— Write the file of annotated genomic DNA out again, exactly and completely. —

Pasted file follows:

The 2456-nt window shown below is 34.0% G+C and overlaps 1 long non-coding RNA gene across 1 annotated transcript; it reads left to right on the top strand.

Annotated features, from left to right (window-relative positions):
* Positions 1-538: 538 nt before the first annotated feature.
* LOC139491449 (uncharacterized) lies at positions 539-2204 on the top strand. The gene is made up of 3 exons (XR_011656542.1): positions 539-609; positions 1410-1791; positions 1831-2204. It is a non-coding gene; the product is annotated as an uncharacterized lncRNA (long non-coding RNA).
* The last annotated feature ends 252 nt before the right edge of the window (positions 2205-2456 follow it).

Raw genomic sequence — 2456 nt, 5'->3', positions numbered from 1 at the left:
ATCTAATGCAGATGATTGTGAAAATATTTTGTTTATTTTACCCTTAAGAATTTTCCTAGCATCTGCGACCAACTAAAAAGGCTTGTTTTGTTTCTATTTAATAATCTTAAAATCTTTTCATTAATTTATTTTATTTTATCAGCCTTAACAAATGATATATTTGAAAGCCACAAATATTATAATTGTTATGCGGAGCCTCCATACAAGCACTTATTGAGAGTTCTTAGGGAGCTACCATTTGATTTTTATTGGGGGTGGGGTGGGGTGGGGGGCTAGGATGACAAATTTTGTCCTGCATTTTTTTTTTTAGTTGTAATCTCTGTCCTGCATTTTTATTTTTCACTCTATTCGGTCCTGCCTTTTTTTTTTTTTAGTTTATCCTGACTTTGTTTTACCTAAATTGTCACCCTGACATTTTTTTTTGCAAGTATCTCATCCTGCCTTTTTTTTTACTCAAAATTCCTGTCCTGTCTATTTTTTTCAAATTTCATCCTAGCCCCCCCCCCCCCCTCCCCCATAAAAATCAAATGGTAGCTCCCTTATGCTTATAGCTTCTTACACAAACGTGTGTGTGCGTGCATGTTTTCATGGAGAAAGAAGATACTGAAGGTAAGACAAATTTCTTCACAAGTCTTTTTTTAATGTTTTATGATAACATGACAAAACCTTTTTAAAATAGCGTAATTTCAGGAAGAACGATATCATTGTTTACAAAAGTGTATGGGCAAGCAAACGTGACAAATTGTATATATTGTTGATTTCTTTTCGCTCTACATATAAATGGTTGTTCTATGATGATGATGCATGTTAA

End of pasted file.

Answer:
The 2456-nt window shown below is 34.0% G+C and overlaps 1 long non-coding RNA gene across 1 annotated transcript; it reads left to right on the top strand.

Annotated features, from left to right (window-relative positions):
* Positions 1-538: 538 nt before the first annotated feature.
* LOC139491449 (uncharacterized) lies at positions 539-2204 on the top strand. The gene is made up of 3 exons (XR_011656542.1): positions 539-609; positions 1410-1791; positions 1831-2204. It is a non-coding gene; the product is annotated as an uncharacterized lncRNA (long non-coding RNA).
* The last annotated feature ends 252 nt before the right edge of the window (positions 2205-2456 follow it).

Raw genomic sequence — 2456 nt, 5'->3', positions numbered from 1 at the left:
ATCTAATGCAGATGATTGTGAAAATATTTTGTTTATTTTACCCTTAAGAATTTTCCTAGCATCTGCGACCAACTAAAAAGGCTTGTTTTGTTTCTATTTAATAATCTTAAAATCTTTTCATTAATTTATTTTATTTTATCAGCCTTAACAAATGATATATTTGAAAGCCACAAATATTATAATTGTTATGCGGAGCCTCCATACAAGCACTTATTGAGAGTTCTTAGGGAGCTACCATTTGATTTTTATTGGGGGTGGGGTGGGGTGGGGGGCTAGGATGACAAATTTTGTCCTGCATTTTTTTTTTTAGTTGTAATCTCTGTCCTGCATTTTTATTTTTCACTCTATTCGGTCCTGCCTTTTTTTTTTTTTAGTTTATCCTGACTTTGTTTTACCTAAATTGTCACCCTGACATTTTTTTTTGCAAGTATCTCATCCTGCCTTTTTTTTTACTCAAAATTCCTGTCCTGTCTATTTTTTTCAAATTTCATCCTAGCCCCCCCCCCCCCCTCCCCCATAAAAATCAAATGGTAGCTCCCTTATGCTTATAGCTTCTTACACAAACGTGTGTGTGCGTGCATGTTTTCATGGAGAAAGAAGATACTGAAGGTAAGACAAATTTCTTCACAAGTCTTTTTTTAATGTTTTATGATAACATGACAAAACCTTTTTAAAATAGCGTAATTTCAGGAAGAACGATATCATTGTTTACAAAAGTGTATGGGCAAGCAAACGTGACAAATTGTATATATTGTTGATTTCTTTTCGCTCTACATATAAATGGTTGTTCTATGATGATGATGCATGTTAA